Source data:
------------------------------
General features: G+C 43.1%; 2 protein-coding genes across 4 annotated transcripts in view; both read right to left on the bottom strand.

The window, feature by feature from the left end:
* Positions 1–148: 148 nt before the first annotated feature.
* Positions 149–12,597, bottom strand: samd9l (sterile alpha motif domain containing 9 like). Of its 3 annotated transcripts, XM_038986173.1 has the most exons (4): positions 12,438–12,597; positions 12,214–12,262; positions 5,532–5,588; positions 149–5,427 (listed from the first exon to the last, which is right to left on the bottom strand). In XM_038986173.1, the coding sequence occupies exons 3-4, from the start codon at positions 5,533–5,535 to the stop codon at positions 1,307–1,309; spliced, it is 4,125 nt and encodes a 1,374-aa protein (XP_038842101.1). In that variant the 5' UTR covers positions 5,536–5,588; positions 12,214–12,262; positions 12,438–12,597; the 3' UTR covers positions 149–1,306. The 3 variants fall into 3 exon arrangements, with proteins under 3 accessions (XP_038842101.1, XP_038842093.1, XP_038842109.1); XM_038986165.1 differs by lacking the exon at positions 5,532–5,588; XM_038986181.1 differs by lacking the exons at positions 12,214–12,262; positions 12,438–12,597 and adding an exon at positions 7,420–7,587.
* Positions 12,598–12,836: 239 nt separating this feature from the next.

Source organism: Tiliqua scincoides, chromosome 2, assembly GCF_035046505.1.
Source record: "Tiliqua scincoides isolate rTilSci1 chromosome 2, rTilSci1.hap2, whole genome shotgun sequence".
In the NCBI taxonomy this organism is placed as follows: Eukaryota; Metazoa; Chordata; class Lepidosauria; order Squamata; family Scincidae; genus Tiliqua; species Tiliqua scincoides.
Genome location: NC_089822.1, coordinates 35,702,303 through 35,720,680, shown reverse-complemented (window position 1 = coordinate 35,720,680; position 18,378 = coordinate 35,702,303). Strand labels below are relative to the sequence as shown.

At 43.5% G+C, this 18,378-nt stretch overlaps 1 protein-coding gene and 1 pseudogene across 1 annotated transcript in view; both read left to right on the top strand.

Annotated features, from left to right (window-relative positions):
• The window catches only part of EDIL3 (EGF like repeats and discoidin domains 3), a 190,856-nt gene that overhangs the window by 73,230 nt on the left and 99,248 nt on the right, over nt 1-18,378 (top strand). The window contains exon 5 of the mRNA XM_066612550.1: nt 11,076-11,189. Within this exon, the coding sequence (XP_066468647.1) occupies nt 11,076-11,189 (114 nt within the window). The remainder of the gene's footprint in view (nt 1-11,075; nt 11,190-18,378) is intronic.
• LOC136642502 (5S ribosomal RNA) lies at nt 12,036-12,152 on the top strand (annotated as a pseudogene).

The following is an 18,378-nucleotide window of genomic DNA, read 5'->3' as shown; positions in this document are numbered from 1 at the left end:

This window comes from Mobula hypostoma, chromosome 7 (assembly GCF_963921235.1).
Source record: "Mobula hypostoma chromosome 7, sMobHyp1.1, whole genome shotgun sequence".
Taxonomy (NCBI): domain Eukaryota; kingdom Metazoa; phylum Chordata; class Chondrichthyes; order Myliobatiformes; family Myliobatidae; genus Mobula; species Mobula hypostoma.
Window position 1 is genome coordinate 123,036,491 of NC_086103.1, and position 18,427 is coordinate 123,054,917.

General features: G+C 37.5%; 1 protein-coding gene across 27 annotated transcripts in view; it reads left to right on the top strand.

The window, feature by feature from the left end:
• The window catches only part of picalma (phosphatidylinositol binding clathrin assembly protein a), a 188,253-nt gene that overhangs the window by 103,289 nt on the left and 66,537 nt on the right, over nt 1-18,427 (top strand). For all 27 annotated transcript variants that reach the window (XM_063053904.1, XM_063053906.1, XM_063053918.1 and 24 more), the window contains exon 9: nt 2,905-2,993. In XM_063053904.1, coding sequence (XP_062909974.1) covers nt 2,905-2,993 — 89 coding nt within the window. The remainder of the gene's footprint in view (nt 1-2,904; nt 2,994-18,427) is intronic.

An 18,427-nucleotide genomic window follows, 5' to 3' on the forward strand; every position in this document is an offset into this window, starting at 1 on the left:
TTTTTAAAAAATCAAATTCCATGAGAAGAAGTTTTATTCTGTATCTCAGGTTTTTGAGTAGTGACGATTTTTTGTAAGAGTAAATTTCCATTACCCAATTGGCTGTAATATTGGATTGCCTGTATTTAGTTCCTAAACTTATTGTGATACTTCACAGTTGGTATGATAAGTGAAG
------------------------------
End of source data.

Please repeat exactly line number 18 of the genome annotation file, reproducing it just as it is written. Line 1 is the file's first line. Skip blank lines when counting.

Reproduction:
Window position 1 is genome coordinate 123,036,491 of NC_086103.1, and position 18,427 is coordinate 123,054,917.